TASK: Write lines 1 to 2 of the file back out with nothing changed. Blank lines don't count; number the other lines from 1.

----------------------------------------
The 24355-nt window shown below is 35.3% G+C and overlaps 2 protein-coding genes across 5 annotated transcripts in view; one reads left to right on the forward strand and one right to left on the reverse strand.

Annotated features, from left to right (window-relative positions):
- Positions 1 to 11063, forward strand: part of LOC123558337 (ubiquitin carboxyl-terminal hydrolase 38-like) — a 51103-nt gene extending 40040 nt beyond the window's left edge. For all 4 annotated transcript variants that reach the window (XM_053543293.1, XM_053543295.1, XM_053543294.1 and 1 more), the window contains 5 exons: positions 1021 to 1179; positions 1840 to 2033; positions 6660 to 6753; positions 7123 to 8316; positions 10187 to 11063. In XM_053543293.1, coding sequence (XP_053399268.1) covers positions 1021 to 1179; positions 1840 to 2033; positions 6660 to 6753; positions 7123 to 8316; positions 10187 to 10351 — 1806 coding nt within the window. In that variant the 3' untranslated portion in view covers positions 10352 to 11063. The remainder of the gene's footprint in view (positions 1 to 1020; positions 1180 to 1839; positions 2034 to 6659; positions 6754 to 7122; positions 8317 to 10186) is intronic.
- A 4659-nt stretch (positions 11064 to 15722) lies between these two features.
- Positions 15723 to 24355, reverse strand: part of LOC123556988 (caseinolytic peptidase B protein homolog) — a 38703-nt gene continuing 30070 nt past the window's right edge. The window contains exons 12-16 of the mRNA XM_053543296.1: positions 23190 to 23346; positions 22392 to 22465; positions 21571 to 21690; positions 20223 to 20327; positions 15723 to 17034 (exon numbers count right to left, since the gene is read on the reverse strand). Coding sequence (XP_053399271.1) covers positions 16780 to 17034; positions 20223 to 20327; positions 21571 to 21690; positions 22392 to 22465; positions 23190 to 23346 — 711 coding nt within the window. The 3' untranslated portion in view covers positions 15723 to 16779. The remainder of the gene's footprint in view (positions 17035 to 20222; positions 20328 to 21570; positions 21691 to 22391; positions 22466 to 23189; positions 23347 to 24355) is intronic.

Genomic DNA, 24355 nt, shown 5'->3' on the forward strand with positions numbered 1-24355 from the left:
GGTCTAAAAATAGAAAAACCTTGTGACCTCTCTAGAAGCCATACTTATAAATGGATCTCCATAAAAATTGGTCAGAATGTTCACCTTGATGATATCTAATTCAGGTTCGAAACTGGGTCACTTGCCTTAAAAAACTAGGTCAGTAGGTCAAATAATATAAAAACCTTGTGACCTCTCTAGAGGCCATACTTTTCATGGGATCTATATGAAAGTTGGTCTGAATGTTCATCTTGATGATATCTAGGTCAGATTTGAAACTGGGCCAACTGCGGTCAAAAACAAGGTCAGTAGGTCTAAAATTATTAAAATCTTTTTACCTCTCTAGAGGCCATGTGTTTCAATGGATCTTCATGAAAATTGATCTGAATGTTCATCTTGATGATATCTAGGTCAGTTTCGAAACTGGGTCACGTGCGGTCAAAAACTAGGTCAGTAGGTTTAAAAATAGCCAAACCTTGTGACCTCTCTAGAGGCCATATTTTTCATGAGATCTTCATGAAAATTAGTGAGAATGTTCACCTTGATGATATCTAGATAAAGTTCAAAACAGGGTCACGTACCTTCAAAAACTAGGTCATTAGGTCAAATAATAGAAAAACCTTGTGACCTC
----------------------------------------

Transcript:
The 24355-nt window shown below is 35.3% G+C and overlaps 2 protein-coding genes across 5 annotated transcripts in view; one reads left to right on the forward strand and one right to left on the reverse strand.

Annotated features, from left to right (window-relative positions):